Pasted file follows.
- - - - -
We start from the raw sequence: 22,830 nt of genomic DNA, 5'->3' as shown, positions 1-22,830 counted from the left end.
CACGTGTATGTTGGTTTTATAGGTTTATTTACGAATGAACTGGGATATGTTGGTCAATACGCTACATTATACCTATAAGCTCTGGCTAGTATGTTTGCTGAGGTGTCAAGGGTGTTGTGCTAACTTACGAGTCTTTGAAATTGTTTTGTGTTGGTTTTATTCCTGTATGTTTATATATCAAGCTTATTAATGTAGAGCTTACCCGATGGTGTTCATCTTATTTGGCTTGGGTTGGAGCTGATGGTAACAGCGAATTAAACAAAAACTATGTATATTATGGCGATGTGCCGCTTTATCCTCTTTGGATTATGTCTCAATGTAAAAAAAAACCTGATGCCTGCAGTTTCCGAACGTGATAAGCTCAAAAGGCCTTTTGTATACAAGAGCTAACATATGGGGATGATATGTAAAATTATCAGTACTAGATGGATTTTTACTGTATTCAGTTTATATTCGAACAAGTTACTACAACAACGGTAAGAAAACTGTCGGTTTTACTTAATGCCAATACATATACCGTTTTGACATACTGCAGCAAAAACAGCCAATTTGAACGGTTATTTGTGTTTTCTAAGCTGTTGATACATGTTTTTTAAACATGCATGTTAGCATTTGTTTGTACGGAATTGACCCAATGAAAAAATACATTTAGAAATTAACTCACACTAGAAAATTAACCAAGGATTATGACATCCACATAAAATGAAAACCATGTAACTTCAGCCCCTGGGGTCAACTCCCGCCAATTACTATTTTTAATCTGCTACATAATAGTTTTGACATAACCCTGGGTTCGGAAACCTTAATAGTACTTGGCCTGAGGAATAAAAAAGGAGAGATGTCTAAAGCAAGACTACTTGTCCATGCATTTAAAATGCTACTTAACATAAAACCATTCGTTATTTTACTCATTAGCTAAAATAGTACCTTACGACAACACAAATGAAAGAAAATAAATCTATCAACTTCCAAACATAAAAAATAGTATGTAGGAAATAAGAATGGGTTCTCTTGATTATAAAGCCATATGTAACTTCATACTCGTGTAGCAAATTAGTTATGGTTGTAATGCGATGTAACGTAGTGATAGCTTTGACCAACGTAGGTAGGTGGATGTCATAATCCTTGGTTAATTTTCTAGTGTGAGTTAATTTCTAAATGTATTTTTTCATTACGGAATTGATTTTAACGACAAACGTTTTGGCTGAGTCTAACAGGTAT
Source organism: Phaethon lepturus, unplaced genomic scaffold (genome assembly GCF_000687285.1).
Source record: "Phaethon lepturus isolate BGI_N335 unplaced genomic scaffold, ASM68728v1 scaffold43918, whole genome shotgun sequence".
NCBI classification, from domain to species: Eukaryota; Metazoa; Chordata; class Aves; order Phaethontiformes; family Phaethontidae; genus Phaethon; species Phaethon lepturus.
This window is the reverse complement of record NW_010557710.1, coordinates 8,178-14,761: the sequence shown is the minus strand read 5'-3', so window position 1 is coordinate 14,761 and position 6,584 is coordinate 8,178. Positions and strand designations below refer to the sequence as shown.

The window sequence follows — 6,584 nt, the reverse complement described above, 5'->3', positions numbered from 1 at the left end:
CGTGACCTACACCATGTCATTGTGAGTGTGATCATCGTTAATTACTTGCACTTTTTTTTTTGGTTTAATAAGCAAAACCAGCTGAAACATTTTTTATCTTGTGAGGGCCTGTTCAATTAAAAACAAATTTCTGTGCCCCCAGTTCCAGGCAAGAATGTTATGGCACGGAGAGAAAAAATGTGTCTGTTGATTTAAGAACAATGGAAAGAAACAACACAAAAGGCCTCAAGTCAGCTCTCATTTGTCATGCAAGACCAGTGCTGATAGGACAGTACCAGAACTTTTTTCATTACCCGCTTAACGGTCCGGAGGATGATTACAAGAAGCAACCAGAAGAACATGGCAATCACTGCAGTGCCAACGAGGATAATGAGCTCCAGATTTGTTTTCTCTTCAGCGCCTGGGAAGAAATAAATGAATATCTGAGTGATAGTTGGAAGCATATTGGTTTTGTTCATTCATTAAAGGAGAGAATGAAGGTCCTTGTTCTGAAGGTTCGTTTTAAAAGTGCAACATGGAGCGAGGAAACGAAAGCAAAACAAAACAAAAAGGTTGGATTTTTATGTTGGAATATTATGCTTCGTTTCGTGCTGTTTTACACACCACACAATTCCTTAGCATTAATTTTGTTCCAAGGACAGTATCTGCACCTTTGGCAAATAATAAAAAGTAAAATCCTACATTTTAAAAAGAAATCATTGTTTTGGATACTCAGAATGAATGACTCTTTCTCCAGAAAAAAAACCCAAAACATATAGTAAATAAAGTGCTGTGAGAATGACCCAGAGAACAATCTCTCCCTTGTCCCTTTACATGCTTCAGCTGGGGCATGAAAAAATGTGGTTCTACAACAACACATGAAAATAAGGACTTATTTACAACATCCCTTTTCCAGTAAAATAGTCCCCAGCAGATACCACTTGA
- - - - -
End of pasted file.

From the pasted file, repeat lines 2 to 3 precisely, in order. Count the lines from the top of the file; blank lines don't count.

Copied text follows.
CACGTGTATGTTGGTTTTATAGGTTTATTTACGAATGAACTGGGATATGTTGGTCAATACGCTACATTATACCTATAAGCTCTGGCTAGTATGTTTGCTGAGGTGTCAAGGGTGTTGTGCTAACTTACGAGTCTTTGAAATTGTTTTGTGTTGGTTTTATTCCTGTATGTTTATATATCAAGCTTATTAATGTAGAGCTTACCCGATGGTGTTCATCTTATTTGGCTTGGGTTGGAGCTGATGGTAACAGCGAATTAAACAAAAACTATGTATATTATGGCGATGTGCCGCTTTATCCTCTTTGGATTATGTCTCAATGTAAAAAAAAACCTGATGCCTGCAGTTTCCGAACGTGATAAGCTCAAAAGGCCTTTTGTATACAAGAGCTAACATATGGGGATGATATGTAAAATTATCAGTACTAGATGGATTTTTACTGTATTCAGTTTATATTCGAACAAGTTACTACAACAACGGTAAGAAAACTGTCGGTTTTACTTAATGCCAATACATATACCGTTTTGACATACTGCAGCAAAAACAGCCAATTTGAACGGTTATTTGTGTTTTCTAAGCTGTTGATACATGTTTTTTAAACATGCATGTTAGCATTTGTTTGTACGGAATTGACCCAATGAAAAAATACATTTAGAAATTAACTCACACTAGAAAATTAACCAAGGATTATGACATCCACATAAAATGAAAACCATGTAACTTCAGCCCCTGGGGTCAACTCCCGCCAATTACTATTTTTAATCTGCTACATAATAGTTTTGACATAACCCTGGGTTCGGAAACCTTAATAGTACTTGGCCTGAGGAATAAAAAAGGAGAGATGTCTAAAGCAAGACTACTTGTCCATGCATTTAAAATGCTACTTAACATAAAACCATTCGTTATTTTACTCATTAGCTAAAATAGTACCTTACGACAACACAAATGAAAGAAAATAAATCTATCAACTTCCAAACATAAAAAATAGTATGTAGGAAATAAGAATGGGTTCTCTTGATTATAAAGCCATATGTAACTTCATACTCGTGTAGCAAATTAGTTATGGTTGTAATGCGATGTAACGTAGTGATAGCTTTGACCAACGTAGGTAGGTGGATGTCATAATCCTTGGTTAATTTTCTAGTGTGAGTTAATTTCTAAATGTATTTTTTCATTACGGAATTGATTTTAACGACAAACGTTTTGGCTGAGTCTAACAGGTAT
Source organism: Phaethon lepturus, unplaced genomic scaffold (genome assembly GCF_000687285.1).